Re: Bullet Drop
With your numbers there, the elevation coulumn is what you are interested in while moving from one zero range to another, dialing in the MOA correction or holding over either one.
If moving to a 200 yard target or zero, from a 100 yard zero, the bullet will drop below the LOS or point of aim (POA) 3.05" at 200 yards if scope is left zeroed at 100yds. Thus, you need to dial in 1.5 MOA (6 clicks on a 1/4 MOA per click turret) to compensate for the "additional" bullet drop.
The rifle, if zeroed correctly at 100 yards, will already have 2.0 MOA dialed in to it compensate for the first 2.1" of bullet drop over that distance. Another 1.75 MOA would also be already dialed in to compensate for the scope height above the bore, for a total of 3.75 MOA to get you up on the bull at 100 yards. The turret would be rezeroed and not really indicate this 3.75 MOA up elevation, but it has been compensated for in some way initially.
At the 100 yard zero point the bullet is at the top of its trajectory, so anything farther will see more bullet drop yet.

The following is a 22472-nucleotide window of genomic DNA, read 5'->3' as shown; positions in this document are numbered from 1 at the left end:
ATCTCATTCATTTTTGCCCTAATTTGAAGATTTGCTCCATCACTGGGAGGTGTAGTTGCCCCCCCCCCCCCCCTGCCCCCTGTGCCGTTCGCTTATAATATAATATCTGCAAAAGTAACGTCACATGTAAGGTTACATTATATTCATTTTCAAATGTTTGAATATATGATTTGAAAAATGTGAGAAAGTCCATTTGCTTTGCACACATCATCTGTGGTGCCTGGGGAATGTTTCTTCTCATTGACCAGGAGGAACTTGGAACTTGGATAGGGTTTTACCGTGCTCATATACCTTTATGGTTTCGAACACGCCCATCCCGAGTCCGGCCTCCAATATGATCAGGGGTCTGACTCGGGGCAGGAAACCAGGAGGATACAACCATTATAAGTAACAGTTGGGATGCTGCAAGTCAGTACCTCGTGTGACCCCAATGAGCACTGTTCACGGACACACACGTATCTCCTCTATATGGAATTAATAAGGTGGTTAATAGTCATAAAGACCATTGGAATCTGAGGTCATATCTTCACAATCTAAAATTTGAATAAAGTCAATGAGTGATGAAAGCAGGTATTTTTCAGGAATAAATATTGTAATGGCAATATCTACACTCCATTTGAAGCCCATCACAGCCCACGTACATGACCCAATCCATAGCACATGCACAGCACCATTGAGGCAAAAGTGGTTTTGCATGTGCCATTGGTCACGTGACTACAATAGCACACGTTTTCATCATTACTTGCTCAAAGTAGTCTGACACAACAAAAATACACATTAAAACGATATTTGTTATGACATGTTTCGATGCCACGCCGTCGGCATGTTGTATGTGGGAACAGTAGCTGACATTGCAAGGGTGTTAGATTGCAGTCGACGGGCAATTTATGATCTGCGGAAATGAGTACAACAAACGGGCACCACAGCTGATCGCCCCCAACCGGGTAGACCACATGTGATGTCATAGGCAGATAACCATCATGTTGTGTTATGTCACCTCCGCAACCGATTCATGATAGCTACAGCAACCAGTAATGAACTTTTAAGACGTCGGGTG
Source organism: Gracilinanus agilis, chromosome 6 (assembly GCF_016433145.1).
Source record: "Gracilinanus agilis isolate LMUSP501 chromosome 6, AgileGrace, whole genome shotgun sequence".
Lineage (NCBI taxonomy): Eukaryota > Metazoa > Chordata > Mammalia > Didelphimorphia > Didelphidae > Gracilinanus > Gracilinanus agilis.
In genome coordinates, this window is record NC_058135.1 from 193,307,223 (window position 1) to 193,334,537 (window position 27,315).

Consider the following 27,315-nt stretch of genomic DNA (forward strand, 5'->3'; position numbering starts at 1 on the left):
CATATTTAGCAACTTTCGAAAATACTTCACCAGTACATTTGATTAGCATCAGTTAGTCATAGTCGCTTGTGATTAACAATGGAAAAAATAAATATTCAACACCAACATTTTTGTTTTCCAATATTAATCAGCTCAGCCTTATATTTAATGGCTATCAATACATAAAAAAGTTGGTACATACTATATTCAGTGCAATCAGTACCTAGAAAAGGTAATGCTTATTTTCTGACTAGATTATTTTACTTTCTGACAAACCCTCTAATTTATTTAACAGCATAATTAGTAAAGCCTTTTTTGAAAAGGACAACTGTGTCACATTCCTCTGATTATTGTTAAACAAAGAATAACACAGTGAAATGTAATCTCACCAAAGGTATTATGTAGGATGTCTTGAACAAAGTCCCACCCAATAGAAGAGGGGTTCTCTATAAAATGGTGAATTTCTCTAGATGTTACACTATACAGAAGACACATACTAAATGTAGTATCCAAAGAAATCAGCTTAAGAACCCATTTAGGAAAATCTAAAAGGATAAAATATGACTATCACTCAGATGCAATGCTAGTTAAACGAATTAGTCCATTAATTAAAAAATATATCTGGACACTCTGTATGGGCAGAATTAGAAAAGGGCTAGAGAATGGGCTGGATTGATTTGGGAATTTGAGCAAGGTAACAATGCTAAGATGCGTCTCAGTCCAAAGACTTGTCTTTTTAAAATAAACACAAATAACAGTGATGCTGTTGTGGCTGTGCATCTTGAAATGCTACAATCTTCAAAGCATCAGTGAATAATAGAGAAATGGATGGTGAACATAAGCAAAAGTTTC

At 200 yards, the 3" of additional bullet drop can be compensated for by divided it by 1/100th the distance from the shooter to the target to determine the correction in MOA needed to rezero at that range.
For example; 3" at 200 yards = (3/2 = 1.5 MOA)
24" at 435 yards = (24/4.35 = 5.52 MOA)
Likewise, if you know it takes 14 MOA to zero at 700 yards, 14*7 = the total drop you were compensating for... 98"
This is the simple version. [img]images/icons/grin.gif[/img] This assumes 1 MOA is 1" and not 1.047" it really is, when you get way out there you may need to figure that into the equasion, or if your scope proves to be calibrated for yet something else too... [img]images/icons/wink.gif[/img]
Hope that helps some, sorry if I repeated stuff you already knew. [img]images/icons/wink.gif[/img] [img]images/icons/smile.gif[/img]